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I have a notion that it's possible to have a "somewhat directed sandbox" game. I'm working on a combat/survival open world game with a procedurally generated tech tree to go along with the procedurally generated world. There is a "difficulty direction" (down) and the farther you go that way, the environment becomes exponentially more difficult, while the items/powerups become exponentially more powerful. (With the environment gaining power faster than the player, of course.)

This gives just enough structure for players to escape the Second Life trap. (What happens to people who have no needs/problems in a virtual world? They go right up the Maslow Need Hierarchy -- to Sex.)

Hopefully, this will provide the right kind of structure to let players game-balance the game themselves. (And give them enough scope to invent their way into and out of corners.)




Interesting. Welp, looks like I'm going to have to resort to adding sex to the game. :) But seriously, the idea of a "direction" for difficulty had only vaguely occurred in my mind (for whatever reason, I am drawn to games where you ascend or descend to progress, most notably Spelunky).


I'd be interested in seeing a voxel game involving defensive architecture (preparing for disasters). When I started playing Minecraft, I was interested in making buildings, lighted streets, etc that would make it easier to survive at night.

It turned out to be somewhat pointless because once you know how, you can easily skip the night phase altogether. A game where you can't do that might be interesting.

Also: preparing for floods. What happens when the river overflows or the storm surge hits?


Yep, a survival type game would be well suited to the engine. It is definitely part of the long term plans. In the long run I would like to have a world with some simple towns and people can move about and raid towns and so forth and quests kind of emerge from those circumstances. Maybe a bit like Mount and Blade, but in a more seamless world.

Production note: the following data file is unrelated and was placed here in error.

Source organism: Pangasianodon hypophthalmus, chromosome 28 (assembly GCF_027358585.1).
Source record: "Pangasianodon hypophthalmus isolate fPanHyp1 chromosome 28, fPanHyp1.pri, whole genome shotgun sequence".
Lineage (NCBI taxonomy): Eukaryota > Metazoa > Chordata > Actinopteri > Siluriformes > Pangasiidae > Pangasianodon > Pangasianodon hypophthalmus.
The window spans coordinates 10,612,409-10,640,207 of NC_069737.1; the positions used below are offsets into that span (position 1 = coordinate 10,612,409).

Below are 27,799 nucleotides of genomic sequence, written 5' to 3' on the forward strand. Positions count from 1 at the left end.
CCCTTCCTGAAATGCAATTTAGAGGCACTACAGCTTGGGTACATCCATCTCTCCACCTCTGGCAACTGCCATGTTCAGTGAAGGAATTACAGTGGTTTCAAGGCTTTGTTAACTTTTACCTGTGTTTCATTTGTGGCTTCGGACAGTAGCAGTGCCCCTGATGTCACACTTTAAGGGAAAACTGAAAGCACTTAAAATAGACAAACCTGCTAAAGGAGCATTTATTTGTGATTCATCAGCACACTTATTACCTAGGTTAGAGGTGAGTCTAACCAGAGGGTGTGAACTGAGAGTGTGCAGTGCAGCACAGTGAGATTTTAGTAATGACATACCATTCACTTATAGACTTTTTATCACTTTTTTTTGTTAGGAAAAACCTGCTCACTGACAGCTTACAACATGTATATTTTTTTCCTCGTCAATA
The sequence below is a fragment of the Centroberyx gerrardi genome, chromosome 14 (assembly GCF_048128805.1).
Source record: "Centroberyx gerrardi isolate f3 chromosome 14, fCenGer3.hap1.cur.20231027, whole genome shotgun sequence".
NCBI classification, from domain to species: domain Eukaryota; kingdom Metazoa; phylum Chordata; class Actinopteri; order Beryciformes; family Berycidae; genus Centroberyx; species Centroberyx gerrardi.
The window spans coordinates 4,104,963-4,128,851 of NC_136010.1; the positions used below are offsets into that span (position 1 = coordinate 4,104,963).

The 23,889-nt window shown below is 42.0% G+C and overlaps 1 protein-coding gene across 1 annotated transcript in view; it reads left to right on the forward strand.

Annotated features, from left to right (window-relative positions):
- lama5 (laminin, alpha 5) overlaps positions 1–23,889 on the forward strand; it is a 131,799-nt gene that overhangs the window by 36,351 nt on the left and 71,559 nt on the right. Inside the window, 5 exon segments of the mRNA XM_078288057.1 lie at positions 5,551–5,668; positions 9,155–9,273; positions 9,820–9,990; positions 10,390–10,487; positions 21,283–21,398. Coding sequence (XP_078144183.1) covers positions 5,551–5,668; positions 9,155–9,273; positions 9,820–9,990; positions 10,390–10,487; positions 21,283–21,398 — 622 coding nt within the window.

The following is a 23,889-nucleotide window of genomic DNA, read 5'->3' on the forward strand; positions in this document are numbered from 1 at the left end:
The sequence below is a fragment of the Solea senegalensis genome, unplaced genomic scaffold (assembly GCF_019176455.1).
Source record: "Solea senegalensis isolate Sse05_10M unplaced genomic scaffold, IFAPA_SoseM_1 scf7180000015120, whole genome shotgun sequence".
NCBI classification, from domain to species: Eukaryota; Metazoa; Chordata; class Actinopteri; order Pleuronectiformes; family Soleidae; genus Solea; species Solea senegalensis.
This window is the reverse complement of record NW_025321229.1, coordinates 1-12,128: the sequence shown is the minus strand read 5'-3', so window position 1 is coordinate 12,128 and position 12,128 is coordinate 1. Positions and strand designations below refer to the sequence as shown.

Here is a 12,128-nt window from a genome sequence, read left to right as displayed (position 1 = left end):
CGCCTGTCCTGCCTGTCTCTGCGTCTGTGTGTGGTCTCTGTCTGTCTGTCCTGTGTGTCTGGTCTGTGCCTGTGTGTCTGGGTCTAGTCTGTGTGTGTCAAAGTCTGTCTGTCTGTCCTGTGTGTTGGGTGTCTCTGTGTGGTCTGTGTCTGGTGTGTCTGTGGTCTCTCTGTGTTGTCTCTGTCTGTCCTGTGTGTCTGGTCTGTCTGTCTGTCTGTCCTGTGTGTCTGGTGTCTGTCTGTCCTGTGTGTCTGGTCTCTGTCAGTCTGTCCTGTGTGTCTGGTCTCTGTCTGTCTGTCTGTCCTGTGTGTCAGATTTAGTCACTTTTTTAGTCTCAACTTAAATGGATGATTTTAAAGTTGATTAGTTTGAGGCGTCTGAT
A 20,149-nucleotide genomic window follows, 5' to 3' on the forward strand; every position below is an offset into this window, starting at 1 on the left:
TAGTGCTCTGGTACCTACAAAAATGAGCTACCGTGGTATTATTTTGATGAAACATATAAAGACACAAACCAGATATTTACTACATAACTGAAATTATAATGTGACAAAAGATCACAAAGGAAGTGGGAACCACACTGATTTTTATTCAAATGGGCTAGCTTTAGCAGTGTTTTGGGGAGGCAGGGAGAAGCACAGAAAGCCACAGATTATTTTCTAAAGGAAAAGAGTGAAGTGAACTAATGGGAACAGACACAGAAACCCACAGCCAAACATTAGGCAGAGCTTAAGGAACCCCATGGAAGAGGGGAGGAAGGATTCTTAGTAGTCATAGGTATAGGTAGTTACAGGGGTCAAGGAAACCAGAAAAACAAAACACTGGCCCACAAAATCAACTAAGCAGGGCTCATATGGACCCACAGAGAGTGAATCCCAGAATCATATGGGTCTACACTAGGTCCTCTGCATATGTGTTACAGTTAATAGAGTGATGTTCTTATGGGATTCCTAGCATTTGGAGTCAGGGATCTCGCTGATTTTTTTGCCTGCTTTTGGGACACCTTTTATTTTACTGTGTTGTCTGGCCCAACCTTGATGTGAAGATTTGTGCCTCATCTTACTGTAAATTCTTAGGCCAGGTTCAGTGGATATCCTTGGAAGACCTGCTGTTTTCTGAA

There are lots of fighting games and I don't think that's what makes voxel games unique. The cool thing about voxels is the environment. A player-vs-environment game puts the environment front and center, instead of making it the backdrop.

Another idea: build a sand castle and see how long you can hold out against the rising tide. No bad guys involved, just waves. Almost a literal sandbox game.


Welp, looks like I'm going to have to resort to adding sex to the game. :)

Hey, it works in Minecraft. (But in Minecraft, you have to earn it.)


sex in Minecraft

I didn't expect I'll be googling that phrase ever in my life. :o.


I was referring simply to having children, but apparently, people have taken things a bit farther. (I hope in jest.)


Skyrim and Fallout 3 and 4 are basically somewhat directed sandbox games. There is a main questline you can follow, but most players just immediately take off to go exploring that cool thing in the distance. Then die because the mobs are too high level :) . And that gives you incentive to level up, which frames your interaction with the world.




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